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The Biggest Mistakes Students Make When Filing for Bankruptcy

pay student loans with credit card then file bankruptcyWhat happens if you pay student loans with credit cards then file bankruptcy? It’s important to avoid this and other common bankruptcy mistakes.

Students often make mistakes when filing for bankruptcy. They’re young and usually don’t have a lot of experience with financial matters.

Some mistakes aren’t a big deal, while others cause financial damage for years on end.

What mistakes should you avoid when filing for bankruptcy? Here are six of the biggest:

Choosing to Pay Student Loans with Credit Card Then File Bankruptcy

If you choose to pay your student loans with a credit card then file bankruptcy that can get you into trouble.

The court might even consider this fraud.

Anyone filing for bankruptcy must disclose all of their financial information, including recent financial transactions. If you pay student loans with credit cards then file bankruptcy, the court could dismiss your case. This means you’ll be stuck with the same amount of debt – only now with a much higher interest rate – and you’ll no longer have bankruptcy as an option.

Covering the occasional monthly student loan payment with a credit card isn’t financially savvy, but it won’t get you into legal trouble. But using a credit card to pay off credit cards then filing for bankruptcy can get you into trouble.

Not Seeking Legal Help

This is a big one – many students try to file for bankruptcy on their own, without understanding all of the complex rules and regulations involved. This can lead to mistakes that can jeopardize your case.

It’s always best to seek legal help from a qualified bankruptcy lawyer.

Waiting Too Long to File

If you wait too long to file for bankruptcy, you might lose out on some of your benefits.

For example, you might not be able to discharge your student loans if you file after a certain number of years have passed since you stopped attending school.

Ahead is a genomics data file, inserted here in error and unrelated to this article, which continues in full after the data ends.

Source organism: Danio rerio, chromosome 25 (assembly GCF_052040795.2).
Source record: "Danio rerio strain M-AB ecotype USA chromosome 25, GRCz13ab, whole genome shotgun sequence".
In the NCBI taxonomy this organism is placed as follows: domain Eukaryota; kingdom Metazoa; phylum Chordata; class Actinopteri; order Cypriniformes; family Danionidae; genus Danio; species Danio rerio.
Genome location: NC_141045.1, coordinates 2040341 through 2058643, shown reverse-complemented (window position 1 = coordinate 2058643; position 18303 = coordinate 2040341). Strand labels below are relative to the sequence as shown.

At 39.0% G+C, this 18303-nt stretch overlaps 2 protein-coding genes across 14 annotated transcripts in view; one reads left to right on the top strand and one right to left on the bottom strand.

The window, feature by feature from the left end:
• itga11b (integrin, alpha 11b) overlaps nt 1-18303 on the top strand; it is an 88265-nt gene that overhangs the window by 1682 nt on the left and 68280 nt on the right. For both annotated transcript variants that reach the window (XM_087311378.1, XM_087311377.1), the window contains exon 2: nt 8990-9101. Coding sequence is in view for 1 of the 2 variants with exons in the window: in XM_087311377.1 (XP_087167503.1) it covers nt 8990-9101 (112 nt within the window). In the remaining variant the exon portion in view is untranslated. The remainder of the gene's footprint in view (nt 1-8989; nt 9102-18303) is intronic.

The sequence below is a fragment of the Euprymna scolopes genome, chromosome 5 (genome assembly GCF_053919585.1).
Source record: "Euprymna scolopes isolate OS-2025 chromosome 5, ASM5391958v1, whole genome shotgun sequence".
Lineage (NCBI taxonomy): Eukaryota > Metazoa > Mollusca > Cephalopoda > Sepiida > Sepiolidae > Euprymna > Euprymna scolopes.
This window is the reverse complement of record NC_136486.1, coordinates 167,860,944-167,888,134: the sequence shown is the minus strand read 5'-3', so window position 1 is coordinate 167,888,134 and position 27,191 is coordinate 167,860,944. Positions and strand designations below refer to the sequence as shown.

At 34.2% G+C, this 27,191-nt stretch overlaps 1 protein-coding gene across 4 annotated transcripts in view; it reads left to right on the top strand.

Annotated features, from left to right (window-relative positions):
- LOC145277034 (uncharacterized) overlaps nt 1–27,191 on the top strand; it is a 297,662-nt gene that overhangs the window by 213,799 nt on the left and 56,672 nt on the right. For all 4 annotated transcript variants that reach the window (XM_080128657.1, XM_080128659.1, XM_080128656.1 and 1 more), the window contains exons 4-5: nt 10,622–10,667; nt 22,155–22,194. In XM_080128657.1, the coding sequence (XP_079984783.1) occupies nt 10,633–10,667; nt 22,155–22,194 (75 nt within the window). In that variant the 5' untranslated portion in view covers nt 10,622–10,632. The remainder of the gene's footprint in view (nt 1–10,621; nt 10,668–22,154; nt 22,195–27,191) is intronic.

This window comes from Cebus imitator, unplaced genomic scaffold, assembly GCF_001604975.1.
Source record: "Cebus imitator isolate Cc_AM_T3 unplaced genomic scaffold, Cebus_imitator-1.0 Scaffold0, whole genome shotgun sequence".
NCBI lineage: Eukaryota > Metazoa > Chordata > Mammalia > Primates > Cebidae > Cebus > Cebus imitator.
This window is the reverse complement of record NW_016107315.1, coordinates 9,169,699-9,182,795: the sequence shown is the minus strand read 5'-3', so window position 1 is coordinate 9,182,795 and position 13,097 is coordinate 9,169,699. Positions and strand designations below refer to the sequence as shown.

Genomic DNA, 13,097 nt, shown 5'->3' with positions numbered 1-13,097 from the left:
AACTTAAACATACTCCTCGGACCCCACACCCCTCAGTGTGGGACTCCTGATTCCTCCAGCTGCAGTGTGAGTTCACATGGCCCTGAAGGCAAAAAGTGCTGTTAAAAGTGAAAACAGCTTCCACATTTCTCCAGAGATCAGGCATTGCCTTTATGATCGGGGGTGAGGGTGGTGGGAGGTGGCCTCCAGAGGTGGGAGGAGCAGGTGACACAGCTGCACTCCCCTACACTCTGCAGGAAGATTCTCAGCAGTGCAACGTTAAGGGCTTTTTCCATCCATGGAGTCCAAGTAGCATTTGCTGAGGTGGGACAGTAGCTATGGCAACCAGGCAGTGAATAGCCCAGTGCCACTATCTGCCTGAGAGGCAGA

Putting off dealing with your issue and using quick fixes to resolve your financial issues is a mistake. This includes keeping up with debt payments by using credit cards. If you pay student loans with a credit card then file bankruptcy, you’re putting your bankruptcy case at risk.

Hiding Your Assets

When you file for bankruptcy, you’re required to list all of your assets. If you don’t disclose everything, the court could rule that you’ve committed fraud and dismiss your case.

Although it might be tempting to avoid mentioning an asset when you file, this puts you at risk. You’ll get the best bankruptcy results when you’re open and honest when you file.

Choosing the Wrong Chapter of Bankruptcy

There are several types of bankruptcy. The two most common used by consumers are Chapter 7 and Chapter 13.

Not everyone qualifies for both types of bankruptcy. Even if you do qualify for either, it’s still important to file for the one that best suits your needs. Filing for the wrong type can lead to delays or problems with your case.

Failing to Follow Through

Bankruptcy is a complex legal process and it’s important to follow all the steps exactly as they’re outlined. Missing a deadline or not completing a required step can lead to problems with your case.

By avoiding these mistakes, you’ll increase your chances of a successful bankruptcy filing.
The last thing you want to do once you decide to take action and deal with student loans through bankruptcy is a make a mistake that could jeopardize your case.

Should You Pay Student Loans with Credit Card then File Bankruptcy?

In most cases, paying student loans with a credit card is a mistake. But it’s important to speak to an attorney about your situation if you’re struggling with debt and considering bankruptcy.

Whether it’s choosing to pay student loans with credit card then file bankruptcy, hiding assets, or failing to contact an attorney, you’ve got too much at stake to make a mistake. If you’re considering bankruptcy, be sure to speak with a qualified lawyer to get advice specific to your situation.

Contact the Law Offices of Robert M. Geller at 813-254-5696 to schedule a free consultation.

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